Get more Mail & Guardian
Subscribe or Login

Nigeria’s TB Joshua cures anything – from Aids to cancer

TB Joshua is known to thousands of people around the world as a “prophet of God” with healing hands that can cure anything from disabilities to cancer and HIV and Aids.

“Divine healing is the supernatural power of God bringing health to the human flesh,” says the Synagogue Church of All Nations (Scoan) on its website. “Thousands who come oppressed with sickness and disease receive their healing at the Scoan … Truly, there is never a sickness Jesus cannot heal.” 

A multi-storey guest house belonging to the church collapsed in Lagos, Nigeria on Friday killing dozens of people, including 67 South Africans. The South Africans were believed to be part of at least five tour groups staying at Joshua’s church at the time. Agencies reported that more than 100 survivors had been rescued. 

‘Miraculous’ healing
According to the church’s website Joshua can cure just about anything. Videos posted show people who have allegedly been healed by him. One man, apparently in a wheelchair, walked out of the church after being healed. A deaf woman suddenly began hearing. Another woman with cystic fibrosis and various others with HIV and Aids had been “miraculously healed”. The website contains some gory before and after photographs of people whose wounds had been healed. Wounds included dog bites, burns, ulcers and a “cancer-eaten arm”.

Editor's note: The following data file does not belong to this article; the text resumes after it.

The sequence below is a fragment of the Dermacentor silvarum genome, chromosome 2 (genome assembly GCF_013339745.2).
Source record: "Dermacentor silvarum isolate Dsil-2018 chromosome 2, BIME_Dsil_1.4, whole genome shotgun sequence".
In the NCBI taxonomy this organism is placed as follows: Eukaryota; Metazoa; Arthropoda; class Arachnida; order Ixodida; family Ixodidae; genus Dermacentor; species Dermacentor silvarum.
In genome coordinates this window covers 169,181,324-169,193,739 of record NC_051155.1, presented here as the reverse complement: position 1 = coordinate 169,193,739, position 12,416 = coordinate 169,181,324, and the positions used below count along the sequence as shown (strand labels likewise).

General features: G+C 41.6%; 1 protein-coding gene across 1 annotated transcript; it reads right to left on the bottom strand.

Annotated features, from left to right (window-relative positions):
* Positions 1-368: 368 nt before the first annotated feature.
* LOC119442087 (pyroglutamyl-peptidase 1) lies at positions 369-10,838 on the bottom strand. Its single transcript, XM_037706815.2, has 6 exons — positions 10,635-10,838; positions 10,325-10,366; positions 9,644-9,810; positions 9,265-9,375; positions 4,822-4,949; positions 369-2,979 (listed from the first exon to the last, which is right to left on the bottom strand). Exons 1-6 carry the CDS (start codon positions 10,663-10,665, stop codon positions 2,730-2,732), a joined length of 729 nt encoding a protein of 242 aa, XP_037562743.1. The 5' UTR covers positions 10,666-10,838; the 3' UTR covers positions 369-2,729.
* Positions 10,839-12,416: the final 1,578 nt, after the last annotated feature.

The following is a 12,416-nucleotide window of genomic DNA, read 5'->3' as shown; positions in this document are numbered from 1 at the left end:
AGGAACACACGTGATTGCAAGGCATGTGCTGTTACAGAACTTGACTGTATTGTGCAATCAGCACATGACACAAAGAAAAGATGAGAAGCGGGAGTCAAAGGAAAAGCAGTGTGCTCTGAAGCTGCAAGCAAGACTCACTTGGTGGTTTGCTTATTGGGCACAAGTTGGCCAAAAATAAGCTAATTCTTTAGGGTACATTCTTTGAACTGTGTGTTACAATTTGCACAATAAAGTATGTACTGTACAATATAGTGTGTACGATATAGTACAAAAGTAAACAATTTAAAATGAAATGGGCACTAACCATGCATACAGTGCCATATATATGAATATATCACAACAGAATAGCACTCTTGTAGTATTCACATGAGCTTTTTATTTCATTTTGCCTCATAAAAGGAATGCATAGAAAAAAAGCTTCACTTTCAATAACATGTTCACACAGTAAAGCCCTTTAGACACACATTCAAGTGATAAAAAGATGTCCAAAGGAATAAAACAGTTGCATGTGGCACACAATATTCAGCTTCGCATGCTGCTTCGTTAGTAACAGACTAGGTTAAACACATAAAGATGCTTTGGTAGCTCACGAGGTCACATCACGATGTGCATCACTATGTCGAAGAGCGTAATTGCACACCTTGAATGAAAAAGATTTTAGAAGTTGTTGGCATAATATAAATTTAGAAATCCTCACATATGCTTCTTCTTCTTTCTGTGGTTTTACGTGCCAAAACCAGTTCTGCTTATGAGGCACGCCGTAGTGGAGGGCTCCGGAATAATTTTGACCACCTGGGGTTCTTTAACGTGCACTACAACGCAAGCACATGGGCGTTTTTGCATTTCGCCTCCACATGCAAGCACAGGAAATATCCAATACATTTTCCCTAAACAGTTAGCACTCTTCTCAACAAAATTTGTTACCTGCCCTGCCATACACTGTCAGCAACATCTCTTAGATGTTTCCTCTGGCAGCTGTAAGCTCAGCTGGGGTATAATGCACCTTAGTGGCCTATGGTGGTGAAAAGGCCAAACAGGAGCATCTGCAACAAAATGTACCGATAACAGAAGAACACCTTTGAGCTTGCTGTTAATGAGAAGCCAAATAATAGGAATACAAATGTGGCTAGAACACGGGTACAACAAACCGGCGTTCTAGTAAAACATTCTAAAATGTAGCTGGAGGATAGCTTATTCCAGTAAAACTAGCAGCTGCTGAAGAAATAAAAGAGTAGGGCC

The prominent people who have gone to Joshua for help include Zimbabwean politician Morgan Tsvangirai, Economic Freedom Fighters leader Julius Malema, Malawian president Bingu wa Mutharika, and ANC stalwart Winnie Madikizela-Mandela. Sport celebrities reported to have approached him are former Springbok rugby players Joost van der Westhuizen, Jaco van der Westhuyzen, Ruben Kruger and Wium Basson. 

However, later on Wednesday, a family representative said Van der Westhuizen has never met TB Joshua.

“Joost van der Westhuizen has never gone to Nigeria to meet this prophet and he hasn’t engaged with him and he hasn’t sought his help,” family representative Odette Schwegler said. “If he had, that wouldn’t be a problem, it’s just he hasn’t.”

Basson died of cancer in April 2001. Kruger died in Pretoria in January 2010 after battling brain cancer for 10 years. 

‘Temitope’
“Prophet” Joshua was born in the village of Arigidi, Nigeria on June 12 1963. The church claims he was in his mother’s womb for 15 months. “Significantly, almost a hundred years prior to his birth, it had been prophesied that a young man would emerge from the poor Oosin [sic] quarters and that God would use him mightily,” the website said. Osin is the name of a farm and a community in Nigeria. 

“Another remarkable event occurred when he was three days old, as a large boulder crashed through the roof of his house, missing the baby by mere inches,” said Scoan. After the incident, his mother named him, ” Temitope” meaning “What You [God] have done for me is worthy of thanks”. 

Joshua went to St Stephen’s Anglican Primary School in Arigidi, and became the leader of the student Christian fellowship. “He was the smallest in the class but led the prayer during the school devotions and was known as small pastor. “He was unable to complete his secondary education due to poverty.” 

Reflecting on his early life, Joshua is quoted as saying: “I found myself in a family background that irritated me. My natural circumstance of birth was poverty. I come from a very humble background.”